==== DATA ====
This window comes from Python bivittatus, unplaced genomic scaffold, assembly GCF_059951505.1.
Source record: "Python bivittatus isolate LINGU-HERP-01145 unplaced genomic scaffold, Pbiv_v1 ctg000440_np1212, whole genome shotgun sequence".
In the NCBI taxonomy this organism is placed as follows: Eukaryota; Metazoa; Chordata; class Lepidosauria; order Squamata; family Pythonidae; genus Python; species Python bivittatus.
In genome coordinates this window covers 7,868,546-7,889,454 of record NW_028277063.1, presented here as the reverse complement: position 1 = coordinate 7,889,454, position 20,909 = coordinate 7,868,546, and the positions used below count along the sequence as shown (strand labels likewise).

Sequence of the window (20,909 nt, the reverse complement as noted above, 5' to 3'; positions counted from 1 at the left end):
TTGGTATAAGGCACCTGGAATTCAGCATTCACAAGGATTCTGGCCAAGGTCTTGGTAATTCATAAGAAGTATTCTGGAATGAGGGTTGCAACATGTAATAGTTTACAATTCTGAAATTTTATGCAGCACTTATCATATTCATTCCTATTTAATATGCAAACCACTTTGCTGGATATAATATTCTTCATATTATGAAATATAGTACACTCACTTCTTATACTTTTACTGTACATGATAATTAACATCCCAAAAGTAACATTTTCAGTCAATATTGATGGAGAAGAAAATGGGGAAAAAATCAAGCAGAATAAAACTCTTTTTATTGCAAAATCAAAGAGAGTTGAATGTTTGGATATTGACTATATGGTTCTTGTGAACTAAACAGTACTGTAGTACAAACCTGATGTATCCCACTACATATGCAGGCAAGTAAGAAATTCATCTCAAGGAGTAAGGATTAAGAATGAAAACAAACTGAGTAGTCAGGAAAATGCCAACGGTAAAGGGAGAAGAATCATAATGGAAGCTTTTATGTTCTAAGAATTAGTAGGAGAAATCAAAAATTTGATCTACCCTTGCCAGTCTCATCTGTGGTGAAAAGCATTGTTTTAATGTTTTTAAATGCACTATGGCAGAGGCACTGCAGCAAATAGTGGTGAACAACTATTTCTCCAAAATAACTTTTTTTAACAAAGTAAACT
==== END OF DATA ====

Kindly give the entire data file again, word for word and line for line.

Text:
This window comes from Python bivittatus, unplaced genomic scaffold, assembly GCF_059951505.1.
Source record: "Python bivittatus isolate LINGU-HERP-01145 unplaced genomic scaffold, Pbiv_v1 ctg000440_np1212, whole genome shotgun sequence".
In the NCBI taxonomy this organism is placed as follows: Eukaryota; Metazoa; Chordata; class Lepidosauria; order Squamata; family Pythonidae; genus Python; species Python bivittatus.
In genome coordinates this window covers 7,868,546-7,889,454 of record NW_028277063.1, presented here as the reverse complement: position 1 = coordinate 7,889,454, position 20,909 = coordinate 7,868,546, and the positions used below count along the sequence as shown (strand labels likewise).

Sequence of the window (20,909 nt, the reverse complement as noted above, 5' to 3'; positions counted from 1 at the left end):
TTGGTATAAGGCACCTGGAATTCAGCATTCACAAGGATTCTGGCCAAGGTCTTGGTAATTCATAAGAAGTATTCTGGAATGAGGGTTGCAACATGTAATAGTTTACAATTCTGAAATTTTATGCAGCACTTATCATATTCATTCCTATTTAATATGCAAACCACTTTGCTGGATATAATATTCTTCATATTATGAAATATAGTACACTCACTTCTTATACTTTTACTGTACATGATAATTAACATCCCAAAAGTAACATTTTCAGTCAATATTGATGGAGAAGAAAATGGGGAAAAAATCAAGCAGAATAAAACTCTTTTTATTGCAAAATCAAAGAGAGTTGAATGTTTGGATATTGACTATATGGTTCTTGTGAACTAAACAGTACTGTAGTACAAACCTGATGTATCCCACTACATATGCAGGCAAGTAAGAAATTCATCTCAAGGAGTAAGGATTAAGAATGAAAACAAACTGAGTAGTCAGGAAAATGCCAACGGTAAAGGGAGAAGAATCATAATGGAAGCTTTTATGTTCTAAGAATTAGTAGGAGAAATCAAAAATTTGATCTACCCTTGCCAGTCTCATCTGTGGTGAAAAGCATTGTTTTAATGTTTTTAAATGCACTATGGCAGAGGCACTGCAGCAAATAGTGGTGAACAACTATTTCTCCAAAATAACTTTTTTTAACAAAGTAAACT